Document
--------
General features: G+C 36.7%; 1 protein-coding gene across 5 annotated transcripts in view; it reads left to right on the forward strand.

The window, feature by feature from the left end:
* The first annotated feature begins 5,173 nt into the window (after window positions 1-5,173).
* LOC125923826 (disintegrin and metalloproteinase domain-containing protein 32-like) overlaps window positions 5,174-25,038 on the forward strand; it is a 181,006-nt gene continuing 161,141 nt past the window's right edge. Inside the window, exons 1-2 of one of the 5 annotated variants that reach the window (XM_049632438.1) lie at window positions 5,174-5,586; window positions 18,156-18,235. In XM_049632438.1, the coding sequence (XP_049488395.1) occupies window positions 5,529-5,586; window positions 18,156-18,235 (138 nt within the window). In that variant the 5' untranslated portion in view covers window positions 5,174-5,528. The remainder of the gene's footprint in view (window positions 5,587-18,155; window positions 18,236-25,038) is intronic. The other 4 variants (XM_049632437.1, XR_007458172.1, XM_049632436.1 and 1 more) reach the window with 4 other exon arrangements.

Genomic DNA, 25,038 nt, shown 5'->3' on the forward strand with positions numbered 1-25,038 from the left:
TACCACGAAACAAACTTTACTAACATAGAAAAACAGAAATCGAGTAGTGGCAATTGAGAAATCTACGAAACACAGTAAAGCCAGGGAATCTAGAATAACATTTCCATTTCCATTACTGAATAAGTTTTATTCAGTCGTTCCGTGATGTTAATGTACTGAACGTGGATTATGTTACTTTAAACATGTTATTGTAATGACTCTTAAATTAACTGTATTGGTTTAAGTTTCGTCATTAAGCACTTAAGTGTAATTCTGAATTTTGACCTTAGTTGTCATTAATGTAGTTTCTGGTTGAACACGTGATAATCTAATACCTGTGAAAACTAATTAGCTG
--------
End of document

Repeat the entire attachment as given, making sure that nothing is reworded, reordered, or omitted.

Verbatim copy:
General features: G+C 36.7%; 1 protein-coding gene across 5 annotated transcripts in view; it reads left to right on the forward strand.

The window, feature by feature from the left end:
* The first annotated feature begins 5,173 nt into the window (after window positions 1-5,173).
* LOC125923826 (disintegrin and metalloproteinase domain-containing protein 32-like) overlaps window positions 5,174-25,038 on the forward strand; it is a 181,006-nt gene continuing 161,141 nt past the window's right edge. Inside the window, exons 1-2 of one of the 5 annotated variants that reach the window (XM_049632438.1) lie at window positions 5,174-5,586; window positions 18,156-18,235. In XM_049632438.1, the coding sequence (XP_049488395.1) occupies window positions 5,529-5,586; window positions 18,156-18,235 (138 nt within the window). In that variant the 5' untranslated portion in view covers window positions 5,174-5,528. The remainder of the gene's footprint in view (window positions 5,587-18,155; window positions 18,236-25,038) is intronic. The other 4 variants (XM_049632437.1, XR_007458172.1, XM_049632436.1 and 1 more) reach the window with 4 other exon arrangements.

Genomic DNA, 25,038 nt, shown 5'->3' on the forward strand with positions numbered 1-25,038 from the left:
TACCACGAAACAAACTTTACTAACATAGAAAAACAGAAATCGAGTAGTGGCAATTGAGAAATCTACGAAACACAGTAAAGCCAGGGAATCTAGAATAACATTTCCATTTCCATTACTGAATAAGTTTTATTCAGTCGTTCCGTGATGTTAATGTACTGAACGTGGATTATGTTACTTTAAACATGTTATTGTAATGACTCTTAAATTAACTGTATTGGTTTAAGTTTCGTCATTAAGCACTTAAGTGTAATTCTGAATTTTGACCTTAGTTGTCATTAATGTAGTTTCTGGTTGAACACGTGATAATCTAATACCTGTGAAAACTAATTAGCTG